Personally, the Queensrÿche EP has not possessed the staying power of the three full-lengths that followed it, but like so many other recordings of its period, there's a particular timelessness which seems as fresh and evocative as when I heard it as a Huffy-owning neighborhood whelp. "Queen of the Reich" might not have the stickiest riff-set of all time, but I really admired its driving sense of style that mirrored what Maiden were writing across the Atlantic from about 1982-86. The muscular, harried bass-lines of Eddie Jackson were competitive with Steve Harris; the rhythm guitars, while somewhat muddy in contrast to the vocals, were rife with inspiration, whether they were splayed out in open, atmospheric chords, faster picked verses or the screaming, bulky melodies persistent through a number of the tracks such as "Nightrider" and "Blinded". In addition, Rockenfield's drums felt aggressive and angry to the point where they darkened the mood of most of these songs; even though the guy's never been the most technical skin smasher of his generation, he had a means of placing a great deal of kinetic force into simpler beats, and thus memories of the guy freaking out in his various drum cages are hardly exaggerated.
But what most would have found the most distinctive in the Queensrÿche sound were the wailing vocals of Geoff Tate, one of the most prominent testicular harpies in all 80s metal alongside names like Dickinson, Halford, Dio, Dirkschneider, Osbourne, Arch. While the guy's also capable in a lower, brooding range to which he adds a lot of (sometimes forced) emotion, he definitely stuck to a higher pitch through most of the tunes in this period, and he was quite on point. I always loved how the guy's voice would trail off with this wavering sustenance after delivering a harmonious spike, and it shares the stratosphere of the album quite well alongside the ripping, rugged leads in "Queen of the Reich". The caveat is, as with a lot of works in this time period, they often feel a bit loud and disparate against the instruments, something that in retrospect is easy to understand but, at the time, felt a fraction showy and grating here, though not enough to curb one's appreciation for the music.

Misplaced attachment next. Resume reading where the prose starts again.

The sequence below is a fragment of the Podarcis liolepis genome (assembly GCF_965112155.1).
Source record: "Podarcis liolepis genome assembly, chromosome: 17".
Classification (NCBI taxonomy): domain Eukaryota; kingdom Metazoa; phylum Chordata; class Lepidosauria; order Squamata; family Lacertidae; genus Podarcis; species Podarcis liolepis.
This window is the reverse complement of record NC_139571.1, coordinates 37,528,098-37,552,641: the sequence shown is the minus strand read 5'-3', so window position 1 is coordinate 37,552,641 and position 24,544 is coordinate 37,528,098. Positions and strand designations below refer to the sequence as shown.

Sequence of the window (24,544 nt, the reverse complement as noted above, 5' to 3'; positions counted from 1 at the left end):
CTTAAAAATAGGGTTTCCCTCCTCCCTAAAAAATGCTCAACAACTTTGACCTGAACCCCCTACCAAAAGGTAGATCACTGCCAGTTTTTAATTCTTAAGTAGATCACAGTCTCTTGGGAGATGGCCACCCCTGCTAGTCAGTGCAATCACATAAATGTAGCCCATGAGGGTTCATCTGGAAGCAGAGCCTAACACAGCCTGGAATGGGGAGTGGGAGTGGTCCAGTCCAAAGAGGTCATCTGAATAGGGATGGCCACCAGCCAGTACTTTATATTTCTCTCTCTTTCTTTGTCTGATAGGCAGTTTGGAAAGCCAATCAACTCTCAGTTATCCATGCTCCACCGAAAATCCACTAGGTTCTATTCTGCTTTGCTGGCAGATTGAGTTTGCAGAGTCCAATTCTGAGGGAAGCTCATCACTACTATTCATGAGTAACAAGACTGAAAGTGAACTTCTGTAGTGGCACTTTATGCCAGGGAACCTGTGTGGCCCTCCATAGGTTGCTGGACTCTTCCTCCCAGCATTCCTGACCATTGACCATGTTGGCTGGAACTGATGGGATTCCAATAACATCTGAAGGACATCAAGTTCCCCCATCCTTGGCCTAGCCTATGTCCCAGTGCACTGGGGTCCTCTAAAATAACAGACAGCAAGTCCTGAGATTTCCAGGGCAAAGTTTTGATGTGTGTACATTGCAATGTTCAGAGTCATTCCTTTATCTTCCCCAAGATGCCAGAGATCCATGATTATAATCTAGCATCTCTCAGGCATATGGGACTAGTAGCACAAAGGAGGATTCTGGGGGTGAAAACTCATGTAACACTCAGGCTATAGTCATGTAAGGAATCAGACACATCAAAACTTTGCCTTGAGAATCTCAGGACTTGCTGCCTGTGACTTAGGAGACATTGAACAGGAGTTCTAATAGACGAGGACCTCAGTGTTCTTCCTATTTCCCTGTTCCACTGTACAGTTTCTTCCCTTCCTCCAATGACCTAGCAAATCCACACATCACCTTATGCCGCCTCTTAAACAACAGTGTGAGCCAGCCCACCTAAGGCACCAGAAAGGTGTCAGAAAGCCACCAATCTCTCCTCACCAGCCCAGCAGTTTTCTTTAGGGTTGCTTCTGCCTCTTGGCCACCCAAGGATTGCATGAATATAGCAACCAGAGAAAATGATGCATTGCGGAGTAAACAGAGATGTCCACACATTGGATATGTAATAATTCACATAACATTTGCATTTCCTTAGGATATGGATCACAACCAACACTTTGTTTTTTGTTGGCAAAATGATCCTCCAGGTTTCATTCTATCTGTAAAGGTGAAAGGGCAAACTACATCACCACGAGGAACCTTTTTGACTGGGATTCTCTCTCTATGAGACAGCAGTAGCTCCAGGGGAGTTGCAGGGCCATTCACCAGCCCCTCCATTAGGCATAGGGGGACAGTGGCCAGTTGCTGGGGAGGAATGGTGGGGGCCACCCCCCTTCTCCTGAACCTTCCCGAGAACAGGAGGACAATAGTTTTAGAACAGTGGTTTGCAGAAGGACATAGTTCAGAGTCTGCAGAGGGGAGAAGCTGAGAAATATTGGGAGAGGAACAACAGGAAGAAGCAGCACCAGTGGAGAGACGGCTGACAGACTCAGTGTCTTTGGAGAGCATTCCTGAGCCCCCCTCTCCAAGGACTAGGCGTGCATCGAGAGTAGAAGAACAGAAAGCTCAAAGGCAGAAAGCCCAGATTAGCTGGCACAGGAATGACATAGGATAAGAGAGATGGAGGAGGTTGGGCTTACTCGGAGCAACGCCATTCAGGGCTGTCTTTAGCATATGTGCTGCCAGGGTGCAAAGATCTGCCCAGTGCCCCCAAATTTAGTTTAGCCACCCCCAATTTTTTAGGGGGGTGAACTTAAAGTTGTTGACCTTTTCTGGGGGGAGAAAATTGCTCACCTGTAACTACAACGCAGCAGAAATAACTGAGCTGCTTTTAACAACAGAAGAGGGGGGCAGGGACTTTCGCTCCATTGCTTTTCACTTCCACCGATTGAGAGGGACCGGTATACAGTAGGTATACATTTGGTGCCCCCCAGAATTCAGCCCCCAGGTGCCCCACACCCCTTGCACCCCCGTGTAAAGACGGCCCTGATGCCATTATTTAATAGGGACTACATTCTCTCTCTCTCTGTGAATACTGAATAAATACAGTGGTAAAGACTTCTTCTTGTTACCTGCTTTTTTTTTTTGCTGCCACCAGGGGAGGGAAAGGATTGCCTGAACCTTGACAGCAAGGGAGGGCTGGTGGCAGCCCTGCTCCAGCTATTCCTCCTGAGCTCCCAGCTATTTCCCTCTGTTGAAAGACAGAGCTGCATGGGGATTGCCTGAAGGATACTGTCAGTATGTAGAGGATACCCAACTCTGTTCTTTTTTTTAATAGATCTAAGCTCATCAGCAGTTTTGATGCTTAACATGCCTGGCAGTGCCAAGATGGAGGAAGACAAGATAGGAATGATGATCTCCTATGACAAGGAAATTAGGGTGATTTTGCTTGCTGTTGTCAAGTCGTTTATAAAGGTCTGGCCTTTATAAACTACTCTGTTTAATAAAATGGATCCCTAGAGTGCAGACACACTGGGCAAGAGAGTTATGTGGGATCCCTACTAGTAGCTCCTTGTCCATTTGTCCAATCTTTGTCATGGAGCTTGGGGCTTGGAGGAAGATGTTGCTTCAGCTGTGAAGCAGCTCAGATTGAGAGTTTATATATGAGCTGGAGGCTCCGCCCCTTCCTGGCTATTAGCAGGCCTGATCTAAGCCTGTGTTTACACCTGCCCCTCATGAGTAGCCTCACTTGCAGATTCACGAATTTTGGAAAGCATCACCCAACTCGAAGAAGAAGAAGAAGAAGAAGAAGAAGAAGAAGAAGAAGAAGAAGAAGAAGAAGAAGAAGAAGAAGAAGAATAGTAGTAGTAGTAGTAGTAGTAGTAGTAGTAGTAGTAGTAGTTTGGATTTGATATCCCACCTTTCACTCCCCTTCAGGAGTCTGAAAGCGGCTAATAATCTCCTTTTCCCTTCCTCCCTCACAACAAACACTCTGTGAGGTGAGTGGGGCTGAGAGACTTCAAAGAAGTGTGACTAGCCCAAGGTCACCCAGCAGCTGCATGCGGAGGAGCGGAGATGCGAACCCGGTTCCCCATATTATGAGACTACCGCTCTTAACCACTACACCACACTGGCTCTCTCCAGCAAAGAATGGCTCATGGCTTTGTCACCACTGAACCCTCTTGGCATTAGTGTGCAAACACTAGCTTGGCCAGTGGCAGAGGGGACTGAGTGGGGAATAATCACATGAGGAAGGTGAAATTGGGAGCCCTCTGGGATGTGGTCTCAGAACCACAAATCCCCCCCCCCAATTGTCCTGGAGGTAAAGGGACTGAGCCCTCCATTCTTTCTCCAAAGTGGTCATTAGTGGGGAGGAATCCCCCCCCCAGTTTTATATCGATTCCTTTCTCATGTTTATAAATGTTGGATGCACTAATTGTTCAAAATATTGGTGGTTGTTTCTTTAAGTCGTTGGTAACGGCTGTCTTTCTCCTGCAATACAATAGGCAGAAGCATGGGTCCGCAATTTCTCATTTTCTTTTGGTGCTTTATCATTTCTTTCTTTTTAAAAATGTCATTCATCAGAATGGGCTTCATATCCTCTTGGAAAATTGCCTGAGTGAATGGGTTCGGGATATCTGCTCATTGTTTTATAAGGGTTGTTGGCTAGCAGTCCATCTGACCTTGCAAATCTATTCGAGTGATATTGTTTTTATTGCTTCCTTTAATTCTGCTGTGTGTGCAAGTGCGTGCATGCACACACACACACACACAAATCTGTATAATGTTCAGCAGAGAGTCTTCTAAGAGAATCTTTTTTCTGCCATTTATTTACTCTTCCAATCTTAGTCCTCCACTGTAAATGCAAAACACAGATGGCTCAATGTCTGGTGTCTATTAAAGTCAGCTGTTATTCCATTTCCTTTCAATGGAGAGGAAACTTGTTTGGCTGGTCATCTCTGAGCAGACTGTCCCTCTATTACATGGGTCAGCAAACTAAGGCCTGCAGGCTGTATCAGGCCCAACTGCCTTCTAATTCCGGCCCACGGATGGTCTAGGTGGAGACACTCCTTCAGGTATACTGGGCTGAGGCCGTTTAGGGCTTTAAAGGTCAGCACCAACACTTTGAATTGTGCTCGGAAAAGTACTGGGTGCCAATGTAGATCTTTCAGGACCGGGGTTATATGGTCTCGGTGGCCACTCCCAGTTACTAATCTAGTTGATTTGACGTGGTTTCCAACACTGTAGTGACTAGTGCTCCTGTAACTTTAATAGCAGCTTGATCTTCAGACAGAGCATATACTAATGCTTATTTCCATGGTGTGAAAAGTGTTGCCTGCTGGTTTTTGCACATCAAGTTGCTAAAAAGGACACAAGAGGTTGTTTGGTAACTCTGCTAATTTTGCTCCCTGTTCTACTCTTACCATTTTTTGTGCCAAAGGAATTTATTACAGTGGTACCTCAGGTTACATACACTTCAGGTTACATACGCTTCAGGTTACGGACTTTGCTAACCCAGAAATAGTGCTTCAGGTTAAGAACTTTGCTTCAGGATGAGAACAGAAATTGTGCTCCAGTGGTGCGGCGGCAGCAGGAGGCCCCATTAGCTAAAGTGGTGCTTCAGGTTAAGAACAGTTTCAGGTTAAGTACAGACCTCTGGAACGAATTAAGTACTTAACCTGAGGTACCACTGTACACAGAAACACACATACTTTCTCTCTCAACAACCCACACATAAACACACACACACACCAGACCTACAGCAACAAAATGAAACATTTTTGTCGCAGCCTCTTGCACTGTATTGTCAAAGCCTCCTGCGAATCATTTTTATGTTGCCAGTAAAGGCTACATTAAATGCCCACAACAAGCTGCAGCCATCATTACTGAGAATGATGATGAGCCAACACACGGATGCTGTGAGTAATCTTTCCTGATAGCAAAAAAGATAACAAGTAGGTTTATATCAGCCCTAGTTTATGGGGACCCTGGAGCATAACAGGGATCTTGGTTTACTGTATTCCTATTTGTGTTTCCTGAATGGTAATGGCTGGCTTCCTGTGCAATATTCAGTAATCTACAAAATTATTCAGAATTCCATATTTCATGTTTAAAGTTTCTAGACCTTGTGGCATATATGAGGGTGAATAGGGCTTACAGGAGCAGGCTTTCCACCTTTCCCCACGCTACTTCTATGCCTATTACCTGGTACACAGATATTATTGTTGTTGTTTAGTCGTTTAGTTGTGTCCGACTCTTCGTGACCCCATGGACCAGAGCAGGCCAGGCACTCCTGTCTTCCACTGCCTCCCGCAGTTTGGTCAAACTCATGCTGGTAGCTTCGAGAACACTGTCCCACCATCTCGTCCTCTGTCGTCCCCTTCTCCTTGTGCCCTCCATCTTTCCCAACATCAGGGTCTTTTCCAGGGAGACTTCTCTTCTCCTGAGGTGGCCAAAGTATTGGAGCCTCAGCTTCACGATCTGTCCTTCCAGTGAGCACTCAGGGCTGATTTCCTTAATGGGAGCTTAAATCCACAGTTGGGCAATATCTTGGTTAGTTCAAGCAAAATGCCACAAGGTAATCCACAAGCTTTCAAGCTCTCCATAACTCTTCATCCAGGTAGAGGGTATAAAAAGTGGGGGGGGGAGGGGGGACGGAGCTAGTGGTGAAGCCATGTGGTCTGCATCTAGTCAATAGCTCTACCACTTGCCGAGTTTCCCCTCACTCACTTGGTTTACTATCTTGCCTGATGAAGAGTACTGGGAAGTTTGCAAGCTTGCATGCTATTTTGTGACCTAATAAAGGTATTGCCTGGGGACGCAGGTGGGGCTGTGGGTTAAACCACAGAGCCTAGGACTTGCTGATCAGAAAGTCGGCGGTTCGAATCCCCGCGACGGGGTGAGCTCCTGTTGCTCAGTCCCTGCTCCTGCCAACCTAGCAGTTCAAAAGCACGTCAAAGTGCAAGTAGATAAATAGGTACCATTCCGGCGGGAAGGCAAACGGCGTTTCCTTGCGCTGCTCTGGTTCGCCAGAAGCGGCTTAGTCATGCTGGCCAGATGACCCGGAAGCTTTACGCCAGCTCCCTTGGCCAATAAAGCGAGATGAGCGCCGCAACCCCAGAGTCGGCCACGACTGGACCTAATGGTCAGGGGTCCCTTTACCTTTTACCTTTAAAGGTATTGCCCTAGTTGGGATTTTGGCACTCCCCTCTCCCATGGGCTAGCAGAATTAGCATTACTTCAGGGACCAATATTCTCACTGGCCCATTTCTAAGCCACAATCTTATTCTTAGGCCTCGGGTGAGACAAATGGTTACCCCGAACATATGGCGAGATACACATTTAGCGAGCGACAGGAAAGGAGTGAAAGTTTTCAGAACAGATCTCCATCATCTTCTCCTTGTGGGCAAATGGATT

While the songs here aren't the first I'd crank during a workout Rÿche-athon alongside "Empire", "Speak" or "Eyes of a Stranger", they're admittedly very consistent, each with functional riffing dynamics and outbursts of melody. Even the power ballad, "The Lady Wore Black" doesn't drag its heels too far behind, its gleaming clean guitars erupting into power chords and gently thundering, simple fills, and the first real example of Tate exploring much of his range within one track. The 1988 bonus track, "Prophecy", which had been written later than this material, sounds a lot more polished due to its bigger budget, and so it tends to stand out from the original EP content, stylistically more in line with Rage for Order (when it was recorded), but despite that it's a solid song no matter where you feel like experiencing it.